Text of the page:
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Alfredsson’s Turn to Speak

Daniel Alfredsson spoke publicly in Ottawa for the first time on Wednesday August 15th after signing with the Detroit Red Wings.

“Bibi and I came to Ottawa as young Swedes in 1995 hoping that we would be able to make Ottawa home for at least a couple of years,” Alfredsson said to begin his farewell at the Royal Ottawa Mental Health Centre.

“But it became 18 years,” he continued. “And over those years, I was delighted to become the father to 4 young Ottawans, to make some very special friendships, to play over 1100 games, and to lead your team for 13 seasons.”

Saying goodbye was not the only reason the former Sens captain was in the nation’s capital. He was also there to announce his continued commitment and support of the Royal and the Boys and Girls Club.

“Hockey was why we came here,” he said. “But it was this hospital, and the great team here that taught me many valuable lessons.”

He went on to talk about the value of awareness and being able to speak out with confidence.

The 40-year-old made sure it was understood that his presence would still be felt in Ottawa, then he got into the details behind his decision to leave the Ottawa Senators.

In order to help manage the salary cap, Alfredsson said the team asked if he would add an extra year after his four-year contract was up in 2012.

“Each side fully expected I would retire and not play the 2012-13 season,” he said. “However, after the 2012 season, I told the Sens I wanted to play another season. I also asked if they would look at a possible extension for this upcoming season at a fairer level, to balance out the two years for both of us.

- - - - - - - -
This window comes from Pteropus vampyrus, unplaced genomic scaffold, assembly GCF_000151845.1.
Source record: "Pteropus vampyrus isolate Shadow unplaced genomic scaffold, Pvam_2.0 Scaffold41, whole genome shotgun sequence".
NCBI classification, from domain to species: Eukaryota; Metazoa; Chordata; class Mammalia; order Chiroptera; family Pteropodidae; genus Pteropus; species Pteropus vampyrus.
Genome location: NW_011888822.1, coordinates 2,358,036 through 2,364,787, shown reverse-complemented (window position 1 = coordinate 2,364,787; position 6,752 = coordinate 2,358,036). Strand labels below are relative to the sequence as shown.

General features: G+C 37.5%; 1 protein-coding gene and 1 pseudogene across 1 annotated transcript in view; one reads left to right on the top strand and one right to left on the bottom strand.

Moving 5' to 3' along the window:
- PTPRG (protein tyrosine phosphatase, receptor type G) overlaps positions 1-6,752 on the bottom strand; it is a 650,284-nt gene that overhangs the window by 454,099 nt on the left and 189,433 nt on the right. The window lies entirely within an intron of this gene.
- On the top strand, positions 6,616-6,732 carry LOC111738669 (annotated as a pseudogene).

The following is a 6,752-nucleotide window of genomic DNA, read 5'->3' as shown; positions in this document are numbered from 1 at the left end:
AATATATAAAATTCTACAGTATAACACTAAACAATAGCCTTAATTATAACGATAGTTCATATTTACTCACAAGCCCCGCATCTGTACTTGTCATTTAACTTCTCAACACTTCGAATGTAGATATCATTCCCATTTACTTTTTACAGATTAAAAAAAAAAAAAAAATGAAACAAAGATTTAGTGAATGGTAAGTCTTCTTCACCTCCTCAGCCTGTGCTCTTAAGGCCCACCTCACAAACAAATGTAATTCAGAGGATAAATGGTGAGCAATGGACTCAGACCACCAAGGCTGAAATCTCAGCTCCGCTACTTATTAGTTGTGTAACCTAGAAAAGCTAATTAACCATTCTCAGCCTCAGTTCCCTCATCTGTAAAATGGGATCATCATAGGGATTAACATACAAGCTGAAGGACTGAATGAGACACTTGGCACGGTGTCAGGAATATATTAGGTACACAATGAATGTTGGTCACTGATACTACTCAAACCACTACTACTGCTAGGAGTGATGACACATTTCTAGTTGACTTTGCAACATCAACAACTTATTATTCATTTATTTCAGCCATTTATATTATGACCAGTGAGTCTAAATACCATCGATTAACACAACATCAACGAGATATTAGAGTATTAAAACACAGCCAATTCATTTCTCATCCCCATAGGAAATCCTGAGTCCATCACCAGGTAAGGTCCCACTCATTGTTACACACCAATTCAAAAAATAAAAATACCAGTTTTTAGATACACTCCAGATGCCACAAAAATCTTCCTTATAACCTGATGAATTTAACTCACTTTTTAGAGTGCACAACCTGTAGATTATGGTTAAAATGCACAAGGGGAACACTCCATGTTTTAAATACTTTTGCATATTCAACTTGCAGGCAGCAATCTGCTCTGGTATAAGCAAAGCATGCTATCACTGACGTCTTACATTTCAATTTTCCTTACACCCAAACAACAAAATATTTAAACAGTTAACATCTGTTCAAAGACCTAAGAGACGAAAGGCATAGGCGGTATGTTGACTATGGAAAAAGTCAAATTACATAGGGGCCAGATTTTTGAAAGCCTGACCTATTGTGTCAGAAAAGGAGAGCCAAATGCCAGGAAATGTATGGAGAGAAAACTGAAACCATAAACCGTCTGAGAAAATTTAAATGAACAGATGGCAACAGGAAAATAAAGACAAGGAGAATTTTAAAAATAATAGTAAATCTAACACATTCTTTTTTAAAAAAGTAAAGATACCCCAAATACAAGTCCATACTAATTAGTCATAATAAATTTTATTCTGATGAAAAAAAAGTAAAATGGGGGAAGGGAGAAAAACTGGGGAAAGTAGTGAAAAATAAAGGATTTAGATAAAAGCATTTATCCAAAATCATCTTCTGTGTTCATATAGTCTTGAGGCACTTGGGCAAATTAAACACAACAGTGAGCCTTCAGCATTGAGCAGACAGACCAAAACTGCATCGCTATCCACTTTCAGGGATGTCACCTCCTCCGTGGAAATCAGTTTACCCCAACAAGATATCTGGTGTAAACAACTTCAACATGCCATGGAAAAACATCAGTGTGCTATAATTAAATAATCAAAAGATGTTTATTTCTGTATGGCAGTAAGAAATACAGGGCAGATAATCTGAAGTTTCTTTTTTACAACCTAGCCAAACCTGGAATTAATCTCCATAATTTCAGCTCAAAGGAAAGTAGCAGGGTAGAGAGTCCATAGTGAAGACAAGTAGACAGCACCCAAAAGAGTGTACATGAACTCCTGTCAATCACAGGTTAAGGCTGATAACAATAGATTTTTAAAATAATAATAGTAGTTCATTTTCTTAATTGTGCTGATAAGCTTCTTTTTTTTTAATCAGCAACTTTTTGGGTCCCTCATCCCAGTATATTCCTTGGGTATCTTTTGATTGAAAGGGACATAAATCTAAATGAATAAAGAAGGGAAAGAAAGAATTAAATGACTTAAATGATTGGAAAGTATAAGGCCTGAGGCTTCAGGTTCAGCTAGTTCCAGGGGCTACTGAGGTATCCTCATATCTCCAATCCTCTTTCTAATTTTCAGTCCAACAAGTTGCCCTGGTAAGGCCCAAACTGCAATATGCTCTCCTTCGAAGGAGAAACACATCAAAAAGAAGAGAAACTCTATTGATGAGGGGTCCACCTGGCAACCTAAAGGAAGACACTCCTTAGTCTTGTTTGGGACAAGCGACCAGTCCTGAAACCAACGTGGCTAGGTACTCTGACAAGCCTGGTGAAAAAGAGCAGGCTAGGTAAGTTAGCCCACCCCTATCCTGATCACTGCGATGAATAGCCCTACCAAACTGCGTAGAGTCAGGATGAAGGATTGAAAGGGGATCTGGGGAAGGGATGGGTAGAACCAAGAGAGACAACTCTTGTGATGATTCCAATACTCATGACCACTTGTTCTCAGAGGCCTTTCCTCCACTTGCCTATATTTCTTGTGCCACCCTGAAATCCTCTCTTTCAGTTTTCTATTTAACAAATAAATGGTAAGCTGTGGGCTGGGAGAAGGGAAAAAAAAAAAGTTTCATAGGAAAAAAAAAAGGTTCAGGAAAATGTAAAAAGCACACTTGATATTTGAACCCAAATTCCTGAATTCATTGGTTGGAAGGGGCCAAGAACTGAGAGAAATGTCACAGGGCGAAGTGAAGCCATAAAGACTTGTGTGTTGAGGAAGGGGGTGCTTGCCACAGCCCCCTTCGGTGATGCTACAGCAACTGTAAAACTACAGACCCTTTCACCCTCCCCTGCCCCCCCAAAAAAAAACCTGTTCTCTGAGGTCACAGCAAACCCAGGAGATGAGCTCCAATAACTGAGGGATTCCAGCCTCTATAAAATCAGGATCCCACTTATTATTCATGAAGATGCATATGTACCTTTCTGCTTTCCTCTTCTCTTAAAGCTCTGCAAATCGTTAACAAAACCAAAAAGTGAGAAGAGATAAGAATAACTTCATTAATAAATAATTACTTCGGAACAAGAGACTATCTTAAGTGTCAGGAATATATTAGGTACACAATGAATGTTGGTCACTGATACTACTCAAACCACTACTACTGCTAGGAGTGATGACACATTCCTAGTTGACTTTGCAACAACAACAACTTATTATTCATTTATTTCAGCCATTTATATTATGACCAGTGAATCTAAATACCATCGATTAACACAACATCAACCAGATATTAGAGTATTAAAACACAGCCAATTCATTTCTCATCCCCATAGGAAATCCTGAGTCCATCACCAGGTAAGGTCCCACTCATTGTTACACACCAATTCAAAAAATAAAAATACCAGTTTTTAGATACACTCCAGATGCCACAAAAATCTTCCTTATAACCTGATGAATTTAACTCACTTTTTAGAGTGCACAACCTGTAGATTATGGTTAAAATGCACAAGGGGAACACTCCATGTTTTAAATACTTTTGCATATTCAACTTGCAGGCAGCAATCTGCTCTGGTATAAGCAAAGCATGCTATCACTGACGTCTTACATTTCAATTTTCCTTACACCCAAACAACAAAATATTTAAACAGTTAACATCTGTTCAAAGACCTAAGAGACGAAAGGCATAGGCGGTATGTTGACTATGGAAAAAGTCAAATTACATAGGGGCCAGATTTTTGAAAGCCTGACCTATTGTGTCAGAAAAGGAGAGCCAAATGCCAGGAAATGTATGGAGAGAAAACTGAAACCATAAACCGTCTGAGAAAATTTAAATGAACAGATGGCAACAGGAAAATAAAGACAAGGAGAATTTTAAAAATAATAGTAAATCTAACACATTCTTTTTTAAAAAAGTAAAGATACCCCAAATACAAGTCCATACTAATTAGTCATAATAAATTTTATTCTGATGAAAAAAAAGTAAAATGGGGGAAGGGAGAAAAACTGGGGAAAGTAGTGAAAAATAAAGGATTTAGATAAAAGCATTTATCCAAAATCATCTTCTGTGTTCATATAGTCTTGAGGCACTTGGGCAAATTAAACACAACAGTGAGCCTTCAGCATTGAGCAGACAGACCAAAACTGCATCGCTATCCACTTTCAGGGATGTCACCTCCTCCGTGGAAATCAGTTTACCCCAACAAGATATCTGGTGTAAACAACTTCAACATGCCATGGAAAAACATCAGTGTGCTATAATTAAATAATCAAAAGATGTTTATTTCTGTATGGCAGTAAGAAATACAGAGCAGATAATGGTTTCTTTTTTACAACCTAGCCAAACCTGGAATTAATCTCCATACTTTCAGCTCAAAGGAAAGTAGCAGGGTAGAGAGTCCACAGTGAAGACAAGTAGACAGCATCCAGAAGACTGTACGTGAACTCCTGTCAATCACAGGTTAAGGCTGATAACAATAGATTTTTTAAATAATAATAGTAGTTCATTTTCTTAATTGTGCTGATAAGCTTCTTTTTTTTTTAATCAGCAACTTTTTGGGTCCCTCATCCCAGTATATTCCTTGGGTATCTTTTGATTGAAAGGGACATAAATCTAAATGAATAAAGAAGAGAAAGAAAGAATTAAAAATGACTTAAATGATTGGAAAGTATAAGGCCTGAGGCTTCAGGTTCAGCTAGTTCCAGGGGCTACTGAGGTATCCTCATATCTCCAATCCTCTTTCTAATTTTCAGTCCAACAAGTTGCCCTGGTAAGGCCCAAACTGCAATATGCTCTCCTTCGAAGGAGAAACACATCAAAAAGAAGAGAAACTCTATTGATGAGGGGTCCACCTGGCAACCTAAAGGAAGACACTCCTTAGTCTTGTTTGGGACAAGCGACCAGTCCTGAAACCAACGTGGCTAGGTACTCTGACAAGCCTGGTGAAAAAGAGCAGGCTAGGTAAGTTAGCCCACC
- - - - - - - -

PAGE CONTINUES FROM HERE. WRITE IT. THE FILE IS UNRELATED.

“They agreed. Sadly, the contract negotiations went nowhere.”

He mentioned that he reminded management of their agreement from the year previous and that again, negotiations went stale during the week of free agency. That was when Alfie started communicating with other teams.

“Several teams contacted me including Detroit and I knew the team well, I have friends that play on the team, I like their style of play, and I knew they needed a right-handed shot,” he said.

Alfredsson's Turn to Speak
Daniel Alfredsson #11 of the Ottawa Senators celebrates his game tying goal as Tomas Vokoun #92 of the Pittsburgh Penguins reacts in Game Three of the Eastern Conference Semifinals during the 2013 NHL Stanley Cup Playoffs at Scotiabank Place on May 19, 2013 in Ottawa, Ontario, Canada.
(Francois Laplante/NHLI via Getty Images)

Sens Owner Eugene Melnyk admitted a week prior to the Wednesday press conference that the team simply couldn’t afford Alfredsson  as well as a star sniper like Bobby Ryan. It was either one or the other and Alfredsson said he didn’t feel at all slighted by management’s handling of the process.

“I respect Bryan [Murray] for everything he’s done [for] this team as a coach and as a GM,” he said. ” I don’t have any bad feelings against anybody. I can’t say I feel disrespected I understood it’s maybe hard for them to agree to my terms, but I had my reasons.”

Hockey aside, Alfredsson made the decision he felt was best for his family and best for him.

“Bibi and the kids and myself struggled with this decision but in the end we decided we were ready for another adventure. This time in Detroit.”

He ended his address by once again thanking the city and all the people in it.

“I don’t know how long this new adventure will last, and if or when we will return, but Ottawa will always be home in our hearts. My dedication to this community remains as does my commitment to this great hospital, and thank you for everything,” he said.

So, if, after all that, fans don’t welcome him back with anything but a standing ovation when they host the Red Wings on Dec. 1, then they never deserved him in the first place.

Jordan Mady
Jordan Mady grew up playing hockey and is now aiming to make a career alongside it through writing. He is currently a journalism student at Ryerson University in Toronto. Jordan is also a video blogger and author.
Jordan Mady
Jordan Mady
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